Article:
"I read your article called Is The Girl Gamer A Myth? I have to say I agree, I am a female gamer and have been since I was six, I am now 23 and just recently completed the advanced diploma of multimedia games development in Australia. I was the first female in my state to graduate from my course and in all my years of hardcore gaming I have never met another female who has been into games like I am. I used to play online MMOs until I got sick of hearing "where's your bf, put him on the headset" or "your not really a female, stop using the voice changer" I also got sick of being cracked onto in every game. I get more respect using the headset on ps2 and ps3 online games so I just play them now. I own over 200 games for pc, ps2, ps3 and psp and have played all gta series, gran turismo series and metal gear solid series to name a few... -- Deborah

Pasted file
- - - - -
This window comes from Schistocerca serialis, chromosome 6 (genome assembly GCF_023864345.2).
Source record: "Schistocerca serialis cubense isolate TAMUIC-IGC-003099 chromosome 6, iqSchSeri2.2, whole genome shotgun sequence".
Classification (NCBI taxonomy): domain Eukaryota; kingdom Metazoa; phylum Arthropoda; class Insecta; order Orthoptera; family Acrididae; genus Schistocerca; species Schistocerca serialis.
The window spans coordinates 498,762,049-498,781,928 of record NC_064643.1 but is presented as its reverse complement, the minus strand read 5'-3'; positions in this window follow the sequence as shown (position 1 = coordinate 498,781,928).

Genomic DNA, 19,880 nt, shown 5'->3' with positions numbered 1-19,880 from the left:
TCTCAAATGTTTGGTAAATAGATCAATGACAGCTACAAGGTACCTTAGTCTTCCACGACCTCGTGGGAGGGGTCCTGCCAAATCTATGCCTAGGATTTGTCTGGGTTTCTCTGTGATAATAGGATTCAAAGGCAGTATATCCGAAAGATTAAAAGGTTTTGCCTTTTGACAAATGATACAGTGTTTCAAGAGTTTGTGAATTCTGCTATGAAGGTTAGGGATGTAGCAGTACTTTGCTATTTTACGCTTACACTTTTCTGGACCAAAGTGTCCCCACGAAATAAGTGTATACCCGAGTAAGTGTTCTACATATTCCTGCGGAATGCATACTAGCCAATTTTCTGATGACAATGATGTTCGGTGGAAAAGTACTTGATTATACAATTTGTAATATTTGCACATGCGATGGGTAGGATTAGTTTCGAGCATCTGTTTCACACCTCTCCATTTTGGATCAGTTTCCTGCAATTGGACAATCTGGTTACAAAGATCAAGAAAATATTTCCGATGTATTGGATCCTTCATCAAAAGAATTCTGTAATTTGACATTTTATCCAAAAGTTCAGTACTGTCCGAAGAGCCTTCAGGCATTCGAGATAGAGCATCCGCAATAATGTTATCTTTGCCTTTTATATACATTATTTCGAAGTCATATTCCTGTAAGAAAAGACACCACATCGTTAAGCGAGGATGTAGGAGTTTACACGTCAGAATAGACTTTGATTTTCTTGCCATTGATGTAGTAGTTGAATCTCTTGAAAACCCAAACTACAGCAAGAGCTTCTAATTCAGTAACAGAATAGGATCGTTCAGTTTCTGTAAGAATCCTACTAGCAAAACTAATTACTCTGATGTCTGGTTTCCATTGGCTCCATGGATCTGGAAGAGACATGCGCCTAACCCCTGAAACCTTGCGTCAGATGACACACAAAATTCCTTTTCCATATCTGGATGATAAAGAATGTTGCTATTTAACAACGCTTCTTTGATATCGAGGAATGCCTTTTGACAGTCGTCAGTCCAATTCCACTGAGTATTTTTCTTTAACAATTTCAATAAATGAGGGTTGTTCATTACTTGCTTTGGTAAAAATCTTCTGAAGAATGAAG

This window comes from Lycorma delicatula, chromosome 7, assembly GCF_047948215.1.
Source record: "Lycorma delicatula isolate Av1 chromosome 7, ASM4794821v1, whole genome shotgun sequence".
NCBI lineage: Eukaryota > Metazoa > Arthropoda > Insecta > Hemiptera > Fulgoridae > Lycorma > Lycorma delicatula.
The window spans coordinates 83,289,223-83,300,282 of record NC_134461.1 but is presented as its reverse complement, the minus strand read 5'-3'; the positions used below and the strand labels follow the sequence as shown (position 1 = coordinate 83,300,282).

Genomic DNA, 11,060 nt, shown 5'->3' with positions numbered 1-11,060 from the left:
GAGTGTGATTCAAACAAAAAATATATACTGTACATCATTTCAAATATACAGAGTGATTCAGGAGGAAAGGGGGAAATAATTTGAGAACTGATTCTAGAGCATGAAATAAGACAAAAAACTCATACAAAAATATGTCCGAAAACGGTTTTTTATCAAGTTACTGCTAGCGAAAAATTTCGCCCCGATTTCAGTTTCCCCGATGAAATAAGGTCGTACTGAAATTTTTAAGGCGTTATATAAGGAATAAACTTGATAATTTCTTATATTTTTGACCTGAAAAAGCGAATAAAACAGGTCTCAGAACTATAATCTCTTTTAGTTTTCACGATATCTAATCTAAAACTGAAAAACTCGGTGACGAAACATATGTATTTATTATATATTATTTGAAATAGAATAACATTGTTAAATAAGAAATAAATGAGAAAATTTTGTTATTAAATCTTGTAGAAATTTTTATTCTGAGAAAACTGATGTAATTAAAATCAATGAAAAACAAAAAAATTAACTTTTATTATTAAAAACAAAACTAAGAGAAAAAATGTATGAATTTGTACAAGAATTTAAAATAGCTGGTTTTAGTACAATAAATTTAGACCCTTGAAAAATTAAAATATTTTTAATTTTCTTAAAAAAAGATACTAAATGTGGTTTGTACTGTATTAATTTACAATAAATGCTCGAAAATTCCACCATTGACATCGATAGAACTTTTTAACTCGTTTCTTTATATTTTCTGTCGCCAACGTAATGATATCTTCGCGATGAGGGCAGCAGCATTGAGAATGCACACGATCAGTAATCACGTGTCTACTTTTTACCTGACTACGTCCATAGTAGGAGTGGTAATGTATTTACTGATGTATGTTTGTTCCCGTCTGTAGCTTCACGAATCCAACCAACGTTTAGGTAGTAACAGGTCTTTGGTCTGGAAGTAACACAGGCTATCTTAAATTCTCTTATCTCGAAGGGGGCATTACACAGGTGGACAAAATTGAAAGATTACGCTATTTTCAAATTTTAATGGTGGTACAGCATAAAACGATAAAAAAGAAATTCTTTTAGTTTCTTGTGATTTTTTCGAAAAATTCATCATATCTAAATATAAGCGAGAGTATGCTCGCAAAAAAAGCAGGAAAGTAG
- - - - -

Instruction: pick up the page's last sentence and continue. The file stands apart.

"I am a 32-year-old single mother of five and I love to play. Action, shooter, fighting, racing, puzzles, adventure, horror, rpg, you name it. Final fantasy is still the greatest saga to me and Resident Evil is the best horror, followed by Fatal Frame. My kids game as well as me. So we share a common interest with gaming as well as tv, cartoon network and adult swim. I prefer them to Soap Operas. I'm a big kid and always will be. I still think one of the coolest jobs to have would be to test video games or design them." -- Serious Girl Gamer
This is only a small sampling of what I received and read (I did read every one, although it was impossible to reply to all of them). As you can see, there are plenty of girl gamers out there, and some of them aren't afraid to stand up and say it. However, there is something else I learned; a recurring theme in many of those messages, and it's one that definitely needs to be addressed.